Static Polymorphism

Using compile time techniques to grant PolymorphicBehaviour? at CompileTime , as opposed to RunTime.

A CeePlusPlus example follows:

 template <class impl>
 class base : public impl { 
 public: void op() { impl::op(); }};

struct impl { void op() { /* work here */ }}; base<impl>().op();

Typically StaticPolymorphism surfaces as implementation in the form of the CuriouslyRecurringTemplatePattern?.

If you wish to define base as in terms of an abstract base class, and hold a collection, with differing implementations:

 #include <iostream>
 #include <vector>

class virtual_base { public: virtual void dynamic_op() = 0; };

template <class impl> class base : public impl, public virtual_base { public: void dynamic_op() { impl::op(); }};

struct impl_1 { void op() { std::cout << "impl_1" << std::endl; }}; struct impl_2 { void op() { std::cout << "impl_2" << std::endl; }}; typedef std::vector<std::auto_ptr<virtual_base> > bv;

void main() { bv vector_; vector_.push_back(new base<impl_1>()); vector_.push_back(new base<impl_2>()); for (bv::iterator item_(vector_.begin()); item_ != vector_.end(); (*item_++)->dynamic_op()){} }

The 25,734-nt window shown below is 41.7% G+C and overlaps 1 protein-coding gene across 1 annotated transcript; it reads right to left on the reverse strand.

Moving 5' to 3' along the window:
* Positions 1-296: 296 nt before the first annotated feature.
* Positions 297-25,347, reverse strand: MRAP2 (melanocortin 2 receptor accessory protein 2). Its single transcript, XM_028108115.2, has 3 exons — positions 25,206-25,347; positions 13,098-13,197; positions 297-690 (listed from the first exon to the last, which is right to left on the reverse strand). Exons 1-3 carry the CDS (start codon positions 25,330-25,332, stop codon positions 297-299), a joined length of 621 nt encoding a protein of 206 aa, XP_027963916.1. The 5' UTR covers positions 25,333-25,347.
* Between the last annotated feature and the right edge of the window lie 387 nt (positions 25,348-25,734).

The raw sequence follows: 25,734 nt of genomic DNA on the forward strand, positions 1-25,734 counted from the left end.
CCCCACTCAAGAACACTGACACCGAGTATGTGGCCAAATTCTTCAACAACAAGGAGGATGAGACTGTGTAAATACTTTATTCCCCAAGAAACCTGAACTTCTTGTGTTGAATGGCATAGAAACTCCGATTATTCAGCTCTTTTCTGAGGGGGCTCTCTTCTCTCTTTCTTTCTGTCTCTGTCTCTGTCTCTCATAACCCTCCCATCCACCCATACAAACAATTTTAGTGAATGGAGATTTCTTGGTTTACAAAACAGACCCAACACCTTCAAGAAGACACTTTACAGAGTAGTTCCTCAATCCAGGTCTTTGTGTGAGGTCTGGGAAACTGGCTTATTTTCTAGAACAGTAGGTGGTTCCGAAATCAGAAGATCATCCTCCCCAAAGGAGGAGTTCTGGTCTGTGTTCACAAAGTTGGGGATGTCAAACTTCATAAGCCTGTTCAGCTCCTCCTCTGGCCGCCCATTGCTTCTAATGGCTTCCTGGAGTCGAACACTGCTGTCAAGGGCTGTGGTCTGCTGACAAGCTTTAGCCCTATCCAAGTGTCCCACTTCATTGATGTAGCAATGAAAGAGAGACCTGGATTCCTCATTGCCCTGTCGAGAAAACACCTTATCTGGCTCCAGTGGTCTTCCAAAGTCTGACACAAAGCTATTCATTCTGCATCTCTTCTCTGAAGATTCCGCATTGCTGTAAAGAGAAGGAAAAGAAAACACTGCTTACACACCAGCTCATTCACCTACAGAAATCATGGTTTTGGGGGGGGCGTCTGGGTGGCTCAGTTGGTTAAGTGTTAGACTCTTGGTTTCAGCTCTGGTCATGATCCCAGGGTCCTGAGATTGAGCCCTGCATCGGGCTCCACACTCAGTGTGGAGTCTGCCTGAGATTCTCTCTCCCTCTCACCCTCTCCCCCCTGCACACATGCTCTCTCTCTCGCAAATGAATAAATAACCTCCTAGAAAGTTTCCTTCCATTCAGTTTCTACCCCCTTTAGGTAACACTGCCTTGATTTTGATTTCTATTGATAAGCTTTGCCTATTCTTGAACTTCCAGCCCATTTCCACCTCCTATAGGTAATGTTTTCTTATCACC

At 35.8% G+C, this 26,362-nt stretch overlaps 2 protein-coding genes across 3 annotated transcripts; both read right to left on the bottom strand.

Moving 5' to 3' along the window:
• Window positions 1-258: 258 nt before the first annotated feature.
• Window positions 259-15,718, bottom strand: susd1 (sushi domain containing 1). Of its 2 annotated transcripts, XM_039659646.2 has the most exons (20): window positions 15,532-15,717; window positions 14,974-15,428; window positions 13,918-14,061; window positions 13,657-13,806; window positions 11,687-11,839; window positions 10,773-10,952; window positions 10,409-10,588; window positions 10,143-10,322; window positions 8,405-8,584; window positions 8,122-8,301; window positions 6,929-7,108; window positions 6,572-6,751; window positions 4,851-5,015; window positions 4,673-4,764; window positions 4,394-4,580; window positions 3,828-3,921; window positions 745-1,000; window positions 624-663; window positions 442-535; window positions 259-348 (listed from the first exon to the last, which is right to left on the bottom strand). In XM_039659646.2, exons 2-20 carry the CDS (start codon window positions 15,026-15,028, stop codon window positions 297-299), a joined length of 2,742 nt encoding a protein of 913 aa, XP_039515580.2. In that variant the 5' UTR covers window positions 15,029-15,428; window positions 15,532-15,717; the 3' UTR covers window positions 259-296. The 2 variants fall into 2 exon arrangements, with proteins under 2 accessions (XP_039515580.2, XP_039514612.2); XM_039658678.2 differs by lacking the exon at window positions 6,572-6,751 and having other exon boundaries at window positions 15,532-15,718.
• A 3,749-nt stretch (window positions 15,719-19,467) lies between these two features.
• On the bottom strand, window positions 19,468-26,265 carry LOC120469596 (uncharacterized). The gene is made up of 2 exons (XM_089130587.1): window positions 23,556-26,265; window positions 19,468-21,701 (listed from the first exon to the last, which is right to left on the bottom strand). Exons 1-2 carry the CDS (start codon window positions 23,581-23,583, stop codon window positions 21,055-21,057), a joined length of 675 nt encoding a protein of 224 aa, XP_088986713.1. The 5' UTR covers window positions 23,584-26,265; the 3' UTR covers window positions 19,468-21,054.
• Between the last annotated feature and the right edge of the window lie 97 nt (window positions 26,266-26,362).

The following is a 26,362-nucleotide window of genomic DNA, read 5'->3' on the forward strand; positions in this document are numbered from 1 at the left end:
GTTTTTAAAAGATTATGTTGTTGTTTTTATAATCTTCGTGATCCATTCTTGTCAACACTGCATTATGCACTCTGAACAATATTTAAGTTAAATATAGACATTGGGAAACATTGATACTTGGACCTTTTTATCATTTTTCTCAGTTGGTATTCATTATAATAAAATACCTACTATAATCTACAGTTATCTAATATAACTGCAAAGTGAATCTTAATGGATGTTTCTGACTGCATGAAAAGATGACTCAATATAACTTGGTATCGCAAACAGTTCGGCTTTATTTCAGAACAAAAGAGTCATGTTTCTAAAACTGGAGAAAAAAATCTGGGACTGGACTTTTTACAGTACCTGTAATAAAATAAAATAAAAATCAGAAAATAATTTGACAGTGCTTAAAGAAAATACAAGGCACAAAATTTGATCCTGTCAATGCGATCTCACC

However, std::vector<std::auto_ptr<T> > isn't a good thing. And main() should return int...


Equivalent code in OcamlLanguage:

 type base = unit -> unit
 let impl1 : base = fun () -> print_endline "impl_1"
 let impl2 : base = fun () -> print_endline "impl_2"

let _tmain () = let c_vector = [impl1, impl2] in List.iter (fun c_current -> c_current ()) c_vector

If you need many statically polymorphic methods on "base", you have to model it as a record / object instead of a function. -- PanuKalliokoski

Can you give an example?
A C Example:

The Microsoft Windows API uses compile switches to select between 8 bit ASCII and wide characters. This was done by naming the basic interface calls something like FooA and FooW and then use a compile switch and a #define statement to map Foo to either FooA or FooW.

An attempt to recreate the initial example with this technique.

// Possible Method Choices

#if defined(USE_A)
   #define op opA
#endif

#if defined(USE_B)
   #define op opB
#endif

#if defined(USE_C)
   #define op opC
#endif


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